I have often said that to one of my soccer players when I have been trying to get a point across (usually i have fired a lot of information off and I can see I may be losing the player, so it’s a mechanism to get us back on track). When we say this, though, what are we really doing? I imagine this scenario comes up in the business world, too, where the person in charge attempts to communicate something to a colleague/subordinate and they ask if what they have just said makes sense. I wonder how effective this is, though.
In soccer, very rarely do my players say “no, coach, that doesn’t make sense” (although, I have had a couple!). They nod their head and then go out and make the same mistake or they don’t completely “get it”…at least how they were supposed to in my head.
When we ask that phrase, we tend to look for an affirmative answer so we can pat ourselves on the back and know that we did our job. I read somewhere recently that what we are teaching is not of importance; rather, it’s what our players learn that matters. Consequently, I try to ask more questions and listen to what they have heard, or better yet, get them to show me/explain it to someone else and then work from there. This is a tough one, especially for those among us who want to correct every little mistake or direct the minutiae of an activity to ensure it’s “done right.” We are giving up our “control” of the discourse and opening it up to an unknown set of variables (our players!). This is very difficult to do, but we may get a better, more productive outcome this way.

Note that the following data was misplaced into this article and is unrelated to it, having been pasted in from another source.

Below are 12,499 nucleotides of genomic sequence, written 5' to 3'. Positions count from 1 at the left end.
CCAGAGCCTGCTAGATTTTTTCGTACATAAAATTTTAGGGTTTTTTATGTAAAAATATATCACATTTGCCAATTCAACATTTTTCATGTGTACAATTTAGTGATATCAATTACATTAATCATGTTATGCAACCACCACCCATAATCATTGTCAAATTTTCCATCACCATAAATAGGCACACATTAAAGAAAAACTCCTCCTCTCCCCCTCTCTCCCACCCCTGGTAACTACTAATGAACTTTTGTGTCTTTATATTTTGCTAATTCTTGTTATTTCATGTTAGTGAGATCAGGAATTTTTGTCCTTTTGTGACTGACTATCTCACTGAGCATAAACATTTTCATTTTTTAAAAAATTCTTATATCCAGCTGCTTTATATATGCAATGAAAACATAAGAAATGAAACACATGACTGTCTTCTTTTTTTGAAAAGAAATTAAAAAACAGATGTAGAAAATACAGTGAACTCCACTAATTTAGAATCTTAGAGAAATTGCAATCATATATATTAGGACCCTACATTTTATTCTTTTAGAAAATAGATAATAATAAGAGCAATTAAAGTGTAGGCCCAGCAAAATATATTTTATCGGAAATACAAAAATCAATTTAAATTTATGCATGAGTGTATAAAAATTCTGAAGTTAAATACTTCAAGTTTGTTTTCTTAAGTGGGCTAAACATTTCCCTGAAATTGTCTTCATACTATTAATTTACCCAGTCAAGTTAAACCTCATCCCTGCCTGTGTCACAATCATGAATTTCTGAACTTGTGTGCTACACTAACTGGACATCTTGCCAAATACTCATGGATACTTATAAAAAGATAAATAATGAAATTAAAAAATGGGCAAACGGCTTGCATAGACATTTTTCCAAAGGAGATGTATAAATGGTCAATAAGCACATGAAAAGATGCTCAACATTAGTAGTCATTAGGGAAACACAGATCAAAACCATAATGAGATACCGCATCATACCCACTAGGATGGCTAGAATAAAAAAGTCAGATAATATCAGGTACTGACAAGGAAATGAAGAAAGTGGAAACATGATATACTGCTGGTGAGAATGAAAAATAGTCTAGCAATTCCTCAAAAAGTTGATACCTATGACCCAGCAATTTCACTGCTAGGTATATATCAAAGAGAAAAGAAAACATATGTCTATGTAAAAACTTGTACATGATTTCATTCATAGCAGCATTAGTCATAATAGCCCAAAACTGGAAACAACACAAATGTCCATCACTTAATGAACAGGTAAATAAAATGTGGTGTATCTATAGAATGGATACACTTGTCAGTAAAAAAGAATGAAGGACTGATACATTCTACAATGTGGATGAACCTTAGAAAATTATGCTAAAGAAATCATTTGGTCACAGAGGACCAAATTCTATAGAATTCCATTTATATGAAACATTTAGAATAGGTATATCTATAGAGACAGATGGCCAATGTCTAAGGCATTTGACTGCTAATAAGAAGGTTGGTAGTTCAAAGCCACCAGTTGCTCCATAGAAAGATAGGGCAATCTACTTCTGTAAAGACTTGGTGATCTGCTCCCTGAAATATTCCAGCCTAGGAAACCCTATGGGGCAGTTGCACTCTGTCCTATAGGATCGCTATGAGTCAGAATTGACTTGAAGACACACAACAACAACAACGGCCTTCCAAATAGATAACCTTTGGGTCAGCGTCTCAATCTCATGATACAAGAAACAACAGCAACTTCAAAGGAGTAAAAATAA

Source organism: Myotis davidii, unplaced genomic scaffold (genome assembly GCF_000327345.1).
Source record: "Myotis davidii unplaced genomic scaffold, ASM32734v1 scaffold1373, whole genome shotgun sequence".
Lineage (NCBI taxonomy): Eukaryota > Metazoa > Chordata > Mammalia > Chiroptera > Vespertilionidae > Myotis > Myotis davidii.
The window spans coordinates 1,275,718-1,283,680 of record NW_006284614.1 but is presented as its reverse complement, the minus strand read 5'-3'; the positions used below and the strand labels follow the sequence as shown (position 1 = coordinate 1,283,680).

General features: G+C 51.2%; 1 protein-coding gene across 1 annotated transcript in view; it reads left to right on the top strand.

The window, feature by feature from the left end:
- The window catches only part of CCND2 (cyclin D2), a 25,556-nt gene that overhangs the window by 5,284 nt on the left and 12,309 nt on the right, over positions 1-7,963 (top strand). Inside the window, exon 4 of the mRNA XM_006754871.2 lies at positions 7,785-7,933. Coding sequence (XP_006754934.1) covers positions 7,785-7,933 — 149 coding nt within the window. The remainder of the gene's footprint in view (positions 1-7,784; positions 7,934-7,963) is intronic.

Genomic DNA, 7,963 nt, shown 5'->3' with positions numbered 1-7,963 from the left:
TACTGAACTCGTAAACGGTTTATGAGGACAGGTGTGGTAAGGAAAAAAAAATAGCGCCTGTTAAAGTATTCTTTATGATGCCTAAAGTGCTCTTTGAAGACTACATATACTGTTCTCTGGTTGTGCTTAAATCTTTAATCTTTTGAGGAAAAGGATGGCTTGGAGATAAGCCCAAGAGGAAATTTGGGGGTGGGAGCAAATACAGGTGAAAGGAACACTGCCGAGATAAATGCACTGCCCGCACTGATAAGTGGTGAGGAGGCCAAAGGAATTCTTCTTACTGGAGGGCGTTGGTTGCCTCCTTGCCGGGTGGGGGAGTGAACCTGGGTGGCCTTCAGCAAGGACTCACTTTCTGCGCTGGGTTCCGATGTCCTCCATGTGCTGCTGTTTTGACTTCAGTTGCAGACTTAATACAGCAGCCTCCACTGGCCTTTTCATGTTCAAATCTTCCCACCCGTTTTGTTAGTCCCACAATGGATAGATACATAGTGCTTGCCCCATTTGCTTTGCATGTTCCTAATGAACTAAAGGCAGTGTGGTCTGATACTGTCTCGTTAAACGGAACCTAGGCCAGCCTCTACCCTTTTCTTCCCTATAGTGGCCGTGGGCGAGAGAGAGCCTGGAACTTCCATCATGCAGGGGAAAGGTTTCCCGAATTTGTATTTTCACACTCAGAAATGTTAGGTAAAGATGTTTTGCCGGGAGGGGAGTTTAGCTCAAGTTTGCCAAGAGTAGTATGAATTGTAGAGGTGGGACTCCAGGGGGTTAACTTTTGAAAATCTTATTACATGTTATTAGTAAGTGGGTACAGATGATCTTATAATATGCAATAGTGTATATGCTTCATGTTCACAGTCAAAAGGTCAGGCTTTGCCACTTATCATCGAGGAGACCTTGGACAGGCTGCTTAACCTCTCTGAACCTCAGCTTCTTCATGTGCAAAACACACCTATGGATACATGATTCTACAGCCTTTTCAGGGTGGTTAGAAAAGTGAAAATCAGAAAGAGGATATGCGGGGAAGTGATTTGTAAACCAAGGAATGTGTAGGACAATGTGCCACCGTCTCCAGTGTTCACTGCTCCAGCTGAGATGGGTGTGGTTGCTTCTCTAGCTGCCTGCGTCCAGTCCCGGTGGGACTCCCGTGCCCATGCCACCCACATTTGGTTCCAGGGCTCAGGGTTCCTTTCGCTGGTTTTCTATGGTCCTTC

Perhaps instead of saying “does that make sense,” a coach might find it more valuable to employ one of the following techniques:
- Tell me what you think I want you to do?
- Can you explain to your teammates what you think I have asked you to do?
- Even though you may have a lot of questions, can you go out and give me your best effort in trying to do what I have asked and then we can review in a couple of minutes?
Although I have a long way to go on my own journey, when I have tried one of the techniques above, I have found it opens up a dialogue that is a lot more productive than simply asking “does that make sense” and then getting a “yes” response.
Perhaps we are really asking ourselves whether something makes sense when we pose that question!
I would love to hear your feedback on this issue. Does that make sense?
My new book, It Pays to Win on Offense: A game-based approach to developing soccer players that score and create lots of goals, contains over a hundred of these guided discovery questions that help to facilitate deeper understanding of attacking principles in soccer.